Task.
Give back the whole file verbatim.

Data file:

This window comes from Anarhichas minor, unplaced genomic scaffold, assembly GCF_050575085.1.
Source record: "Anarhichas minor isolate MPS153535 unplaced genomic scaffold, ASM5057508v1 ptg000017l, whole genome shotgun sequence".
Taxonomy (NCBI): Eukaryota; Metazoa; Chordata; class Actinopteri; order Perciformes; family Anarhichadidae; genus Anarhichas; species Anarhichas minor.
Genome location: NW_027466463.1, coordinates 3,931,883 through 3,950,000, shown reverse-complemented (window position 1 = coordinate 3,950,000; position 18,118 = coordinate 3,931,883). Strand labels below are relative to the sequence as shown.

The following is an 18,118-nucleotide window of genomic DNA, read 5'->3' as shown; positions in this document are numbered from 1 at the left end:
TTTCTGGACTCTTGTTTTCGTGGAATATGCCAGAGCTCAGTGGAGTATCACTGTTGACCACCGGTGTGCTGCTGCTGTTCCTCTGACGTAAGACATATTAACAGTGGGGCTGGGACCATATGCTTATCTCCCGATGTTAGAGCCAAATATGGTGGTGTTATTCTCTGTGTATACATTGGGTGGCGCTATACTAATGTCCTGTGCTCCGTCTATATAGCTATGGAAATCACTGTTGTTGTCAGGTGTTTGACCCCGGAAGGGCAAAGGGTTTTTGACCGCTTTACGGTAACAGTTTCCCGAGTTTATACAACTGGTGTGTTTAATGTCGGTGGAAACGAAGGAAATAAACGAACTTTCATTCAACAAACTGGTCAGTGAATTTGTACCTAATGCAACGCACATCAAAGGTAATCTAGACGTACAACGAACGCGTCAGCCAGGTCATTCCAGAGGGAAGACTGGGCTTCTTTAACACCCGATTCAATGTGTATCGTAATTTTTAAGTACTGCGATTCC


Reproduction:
This window comes from Anarhichas minor, unplaced genomic scaffold, assembly GCF_050575085.1.
Source record: "Anarhichas minor isolate MPS153535 unplaced genomic scaffold, ASM5057508v1 ptg000017l, whole genome shotgun sequence".
Taxonomy (NCBI): Eukaryota; Metazoa; Chordata; class Actinopteri; order Perciformes; family Anarhichadidae; genus Anarhichas; species Anarhichas minor.
Genome location: NW_027466463.1, coordinates 3,931,883 through 3,950,000, shown reverse-complemented (window position 1 = coordinate 3,950,000; position 18,118 = coordinate 3,931,883). Strand labels below are relative to the sequence as shown.

The following is an 18,118-nucleotide window of genomic DNA, read 5'->3' as shown; positions in this document are numbered from 1 at the left end:
TTTCTGGACTCTTGTTTTCGTGGAATATGCCAGAGCTCAGTGGAGTATCACTGTTGACCACCGGTGTGCTGCTGCTGTTCCTCTGACGTAAGACATATTAACAGTGGGGCTGGGACCATATGCTTATCTCCCGATGTTAGAGCCAAATATGGTGGTGTTATTCTCTGTGTATACATTGGGTGGCGCTATACTAATGTCCTGTGCTCCGTCTATATAGCTATGGAAATCACTGTTGTTGTCAGGTGTTTGACCCCGGAAGGGCAAAGGGTTTTTGACCGCTTTACGGTAACAGTTTCCCGAGTTTATACAACTGGTGTGTTTAATGTCGGTGGAAACGAAGGAAATAAACGAACTTTCATTCAACAAACTGGTCAGTGAATTTGTACCTAATGCAACGCACATCAAAGGTAATCTAGACGTACAACGAACGCGTCAGCCAGGTCATTCCAGAGGGAAGACTGGGCTTCTTTAACACCCGATTCAATGTGTATCGTAATTTTTAAGTACTGCGATTCC